Casino lobby firm hires Alabama GOP chair
MONTGOMERY (AP) — A Mississippi lobbying firm whose clients include casino operators has hired the chairman of the Alabama Republican Party to represent the firm in Alabama, but Party Chairwoman Twinkle Andress Cavanaugh says she has done no work on behalf of casinos.
"That's in my contract. I won't touch anything related to gambling," Cavanaugh said.
The GOP chairwoman said she did that because she doesn't gamble and because the Alabama Republican Party has long opposed the expansion of gambling in the state.
But Cavanaugh's decision to work for Capitol Resources of Jackson, Miss., has attracted attention in Alabama political circles.
Capitol Resources is one of Mississippi's top contract lobbying firms. It includes John Lundy, former chief of staff for U.S. Sen. Trent Lott, R-Miss., and two nephews of Mississippi Gov. Haley Barbour.
Alabama law requires anyone who lobbies the Alabama Legislature to register with the State Ethics Commission. The law does not require registration by people who lobby the governor's office or state boards and commissions.
In June 2005, Cavanaugh filed a report with the Ethics Commission saying she would be lobbying for Capitol Resources and the Alabama Republican Party.
Firm represents casinos
Capitol Resources' partners have registered with the secretary of state in Mississippi to represent the Mississippi Band of Choctaw Indians, which operates two casinos in Philadelphia, Miss., and the Beau Rivage Resort in Biloxi. The firm also has many other prominent clients, including Northrop Grumman and Rolls-Royce.
In January, the State Ethics Commission received a form from Cavanaugh canceling her registration as a lobbyist.
Cavanaugh continued working for Capitol Resources, but she said she canceled her registration because her work on behalf of the firm involved trying to line up new clients rather than lobbying. "I have never gone to a legislator and said you need to vote for this bill," she said.
Henry Barbour, the governor's nephew and a partner in Capitol Resources, said he approached Cavanaugh about working for Capitol Resources because they worked together at the Republican National Committee in Washington in 1994, when Haley Barbour was the RNC's chairman.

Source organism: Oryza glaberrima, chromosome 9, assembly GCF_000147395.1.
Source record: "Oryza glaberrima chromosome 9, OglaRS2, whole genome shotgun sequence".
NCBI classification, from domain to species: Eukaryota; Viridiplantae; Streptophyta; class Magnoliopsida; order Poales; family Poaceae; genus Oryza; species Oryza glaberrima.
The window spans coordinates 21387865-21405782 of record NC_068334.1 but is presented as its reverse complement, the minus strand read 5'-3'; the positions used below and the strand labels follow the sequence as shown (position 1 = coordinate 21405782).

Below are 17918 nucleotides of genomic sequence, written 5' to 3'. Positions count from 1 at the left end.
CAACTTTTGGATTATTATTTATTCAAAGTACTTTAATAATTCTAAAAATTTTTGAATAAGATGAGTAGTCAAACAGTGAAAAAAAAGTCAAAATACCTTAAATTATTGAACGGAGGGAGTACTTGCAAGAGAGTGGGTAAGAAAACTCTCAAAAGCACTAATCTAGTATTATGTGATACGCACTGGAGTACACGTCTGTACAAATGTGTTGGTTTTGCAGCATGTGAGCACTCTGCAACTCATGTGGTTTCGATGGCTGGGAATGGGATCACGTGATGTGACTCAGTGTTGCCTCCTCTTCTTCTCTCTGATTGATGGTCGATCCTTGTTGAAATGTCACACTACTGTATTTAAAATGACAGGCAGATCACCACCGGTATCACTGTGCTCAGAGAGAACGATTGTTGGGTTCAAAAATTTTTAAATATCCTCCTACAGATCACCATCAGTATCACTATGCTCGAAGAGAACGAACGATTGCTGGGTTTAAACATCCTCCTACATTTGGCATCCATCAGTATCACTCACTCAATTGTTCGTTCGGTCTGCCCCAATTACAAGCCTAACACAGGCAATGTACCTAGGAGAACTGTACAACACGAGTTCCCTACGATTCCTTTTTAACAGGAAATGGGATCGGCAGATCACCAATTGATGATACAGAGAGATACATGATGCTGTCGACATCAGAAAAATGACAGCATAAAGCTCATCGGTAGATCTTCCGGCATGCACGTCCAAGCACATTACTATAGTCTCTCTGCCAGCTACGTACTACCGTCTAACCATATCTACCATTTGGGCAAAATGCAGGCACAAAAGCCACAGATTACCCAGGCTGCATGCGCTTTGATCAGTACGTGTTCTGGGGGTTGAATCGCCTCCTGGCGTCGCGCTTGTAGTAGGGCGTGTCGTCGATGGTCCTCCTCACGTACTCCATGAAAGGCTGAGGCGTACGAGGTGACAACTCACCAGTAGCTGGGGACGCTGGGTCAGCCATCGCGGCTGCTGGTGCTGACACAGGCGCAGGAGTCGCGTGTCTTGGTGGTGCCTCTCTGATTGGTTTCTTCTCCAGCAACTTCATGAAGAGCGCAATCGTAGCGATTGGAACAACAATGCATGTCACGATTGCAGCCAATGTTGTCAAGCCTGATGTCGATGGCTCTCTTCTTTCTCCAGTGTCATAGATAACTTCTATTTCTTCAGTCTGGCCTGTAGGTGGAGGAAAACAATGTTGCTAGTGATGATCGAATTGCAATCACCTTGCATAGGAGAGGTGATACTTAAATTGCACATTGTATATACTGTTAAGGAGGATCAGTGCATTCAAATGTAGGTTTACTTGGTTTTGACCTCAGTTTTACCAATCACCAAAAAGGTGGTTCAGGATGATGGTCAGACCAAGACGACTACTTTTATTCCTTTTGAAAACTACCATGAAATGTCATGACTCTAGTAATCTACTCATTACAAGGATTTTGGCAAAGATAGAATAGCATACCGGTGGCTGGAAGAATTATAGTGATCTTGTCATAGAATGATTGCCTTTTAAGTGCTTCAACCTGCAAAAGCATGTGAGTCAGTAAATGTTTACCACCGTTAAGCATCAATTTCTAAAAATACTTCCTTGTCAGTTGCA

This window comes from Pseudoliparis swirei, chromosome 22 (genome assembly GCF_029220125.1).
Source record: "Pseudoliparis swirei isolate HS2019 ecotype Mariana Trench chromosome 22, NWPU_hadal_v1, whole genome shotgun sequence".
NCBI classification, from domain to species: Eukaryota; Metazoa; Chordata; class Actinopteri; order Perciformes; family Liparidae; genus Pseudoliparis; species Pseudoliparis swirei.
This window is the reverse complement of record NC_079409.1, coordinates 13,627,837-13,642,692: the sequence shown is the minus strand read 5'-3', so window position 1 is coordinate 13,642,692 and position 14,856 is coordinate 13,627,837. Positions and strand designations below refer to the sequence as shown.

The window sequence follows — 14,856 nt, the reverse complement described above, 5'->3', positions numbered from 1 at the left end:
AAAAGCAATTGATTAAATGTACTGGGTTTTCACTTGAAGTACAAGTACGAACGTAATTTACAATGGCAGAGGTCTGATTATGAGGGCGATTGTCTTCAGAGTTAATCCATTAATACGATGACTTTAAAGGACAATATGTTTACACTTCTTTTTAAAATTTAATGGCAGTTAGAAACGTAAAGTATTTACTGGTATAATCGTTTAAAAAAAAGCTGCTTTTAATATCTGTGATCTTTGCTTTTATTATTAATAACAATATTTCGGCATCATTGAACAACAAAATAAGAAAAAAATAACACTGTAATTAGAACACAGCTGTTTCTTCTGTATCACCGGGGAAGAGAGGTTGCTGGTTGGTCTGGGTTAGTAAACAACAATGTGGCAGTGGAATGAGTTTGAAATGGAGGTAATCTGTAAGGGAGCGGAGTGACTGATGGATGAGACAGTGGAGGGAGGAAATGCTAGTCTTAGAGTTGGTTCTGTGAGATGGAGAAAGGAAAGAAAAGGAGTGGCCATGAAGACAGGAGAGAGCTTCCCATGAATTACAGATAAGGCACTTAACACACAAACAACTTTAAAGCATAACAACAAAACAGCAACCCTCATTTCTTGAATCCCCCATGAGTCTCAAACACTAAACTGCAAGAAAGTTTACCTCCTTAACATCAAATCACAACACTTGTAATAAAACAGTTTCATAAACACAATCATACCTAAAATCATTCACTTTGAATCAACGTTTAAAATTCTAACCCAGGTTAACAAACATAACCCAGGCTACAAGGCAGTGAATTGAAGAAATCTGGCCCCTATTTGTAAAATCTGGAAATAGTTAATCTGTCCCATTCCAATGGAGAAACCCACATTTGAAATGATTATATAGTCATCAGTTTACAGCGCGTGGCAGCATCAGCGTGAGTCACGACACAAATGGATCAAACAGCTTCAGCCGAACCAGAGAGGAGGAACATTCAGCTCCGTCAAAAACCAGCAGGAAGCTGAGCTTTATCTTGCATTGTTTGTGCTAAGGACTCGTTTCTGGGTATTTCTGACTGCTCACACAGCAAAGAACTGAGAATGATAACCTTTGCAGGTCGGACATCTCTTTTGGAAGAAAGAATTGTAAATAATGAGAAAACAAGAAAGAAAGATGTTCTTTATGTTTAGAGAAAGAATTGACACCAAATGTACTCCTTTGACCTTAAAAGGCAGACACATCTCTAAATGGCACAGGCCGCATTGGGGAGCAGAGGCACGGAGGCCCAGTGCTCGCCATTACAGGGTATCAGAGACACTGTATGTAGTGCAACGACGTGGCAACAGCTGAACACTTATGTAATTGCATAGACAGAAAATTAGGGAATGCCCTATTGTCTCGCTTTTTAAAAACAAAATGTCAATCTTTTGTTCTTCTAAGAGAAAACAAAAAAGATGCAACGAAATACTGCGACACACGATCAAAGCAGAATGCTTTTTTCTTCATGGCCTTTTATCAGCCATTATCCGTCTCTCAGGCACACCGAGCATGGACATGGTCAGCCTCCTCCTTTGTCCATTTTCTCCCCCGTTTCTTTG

He said Cavanaugh came on board as part of the lobbying firm's plan to expand into Alabama and Florida. "She's been trying to help us get a small foothold over there," he said.
At this point, "we don't even lobby the Legislature in Alabama," he said.
J. Holland, spokesman for Republican gubernatorial candidate Roy Moore, said the fact that the GOP chairman signed up to lobby reinforces Moore's position that the Legislature is too controlled by lobbyists, who outnumber legislators 4-to-1.
State records show that Cavanaugh is not the only political party official to have registered as a lobbyist. State Democratic Party Chairman Joe Turnham is registered with the Ethics Commission to represent his party and the pharmaceutical company Sepracor.
State Rep. Randy Hinshaw, chairman of a House subcommittee that will be reviewing the governor's and attorney general's recent proposals to restrict gambling, noted that Cavanaugh worked for Gov. Bob Riley as his appointments secretary and deputy chief of staff before becoming GOP chairman and starting work for Capitol Resources.
Hinshaw, D-Meridianville, also noted news stories last year about how the Choctaw Indian tribe routed money to antigambling groups in Alabama in 1999 and 2000 to fight proposals to expand gambling in the state. Those proposals could have hurt the Choctaws' Mississippi casinos.
"That doesn't pass the straight face test," Hinshaw said.
But Henry Barbour said it's much ado about nothing.
"Before she came to work for us, she made it clear she would not represent gambling interests," he said.
Copyright 2005 Associated Press. All rights reserved. This material may not be published, broadcast, rewritten or redistributed.
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